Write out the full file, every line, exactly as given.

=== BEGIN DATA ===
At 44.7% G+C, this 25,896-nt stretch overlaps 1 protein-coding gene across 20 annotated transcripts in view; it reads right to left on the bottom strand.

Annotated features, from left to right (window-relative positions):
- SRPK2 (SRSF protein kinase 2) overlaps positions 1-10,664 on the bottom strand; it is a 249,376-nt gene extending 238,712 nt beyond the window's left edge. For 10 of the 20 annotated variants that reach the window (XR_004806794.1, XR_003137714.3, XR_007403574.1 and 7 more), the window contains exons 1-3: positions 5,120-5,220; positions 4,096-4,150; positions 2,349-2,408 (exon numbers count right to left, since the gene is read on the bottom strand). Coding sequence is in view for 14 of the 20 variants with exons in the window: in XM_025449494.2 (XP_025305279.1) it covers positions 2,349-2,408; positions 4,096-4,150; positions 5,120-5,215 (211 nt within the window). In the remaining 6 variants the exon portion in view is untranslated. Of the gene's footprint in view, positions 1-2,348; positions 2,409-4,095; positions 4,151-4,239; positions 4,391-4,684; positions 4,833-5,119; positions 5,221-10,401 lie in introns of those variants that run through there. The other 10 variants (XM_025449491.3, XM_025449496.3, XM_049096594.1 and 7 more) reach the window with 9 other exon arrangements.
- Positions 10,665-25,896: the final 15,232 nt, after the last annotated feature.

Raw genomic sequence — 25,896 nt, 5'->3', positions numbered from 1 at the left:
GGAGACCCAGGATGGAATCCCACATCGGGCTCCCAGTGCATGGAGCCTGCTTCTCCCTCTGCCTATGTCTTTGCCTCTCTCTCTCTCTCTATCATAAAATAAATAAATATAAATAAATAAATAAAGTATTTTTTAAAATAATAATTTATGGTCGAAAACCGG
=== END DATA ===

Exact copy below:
At 44.7% G+C, this 25,896-nt stretch overlaps 1 protein-coding gene across 20 annotated transcripts in view; it reads right to left on the bottom strand.

Annotated features, from left to right (window-relative positions):
- SRPK2 (SRSF protein kinase 2) overlaps positions 1-10,664 on the bottom strand; it is a 249,376-nt gene extending 238,712 nt beyond the window's left edge. For 10 of the 20 annotated variants that reach the window (XR_004806794.1, XR_003137714.3, XR_007403574.1 and 7 more), the window contains exons 1-3: positions 5,120-5,220; positions 4,096-4,150; positions 2,349-2,408 (exon numbers count right to left, since the gene is read on the bottom strand). Coding sequence is in view for 14 of the 20 variants with exons in the window: in XM_025449494.2 (XP_025305279.1) it covers positions 2,349-2,408; positions 4,096-4,150; positions 5,120-5,215 (211 nt within the window). In the remaining 6 variants the exon portion in view is untranslated. Of the gene's footprint in view, positions 1-2,348; positions 2,409-4,095; positions 4,151-4,239; positions 4,391-4,684; positions 4,833-5,119; positions 5,221-10,401 lie in introns of those variants that run through there. The other 10 variants (XM_025449491.3, XM_025449496.3, XM_049096594.1 and 7 more) reach the window with 9 other exon arrangements.
- Positions 10,665-25,896: the final 15,232 nt, after the last annotated feature.

Raw genomic sequence — 25,896 nt, 5'->3', positions numbered from 1 at the left:
GGAGACCCAGGATGGAATCCCACATCGGGCTCCCAGTGCATGGAGCCTGCTTCTCCCTCTGCCTATGTCTTTGCCTCTCTCTCTCTCTCTATCATAAAATAAATAAATATAAATAAATAAATAAAGTATTTTTTAAAATAATAATTTATGGTCGAAAACCGG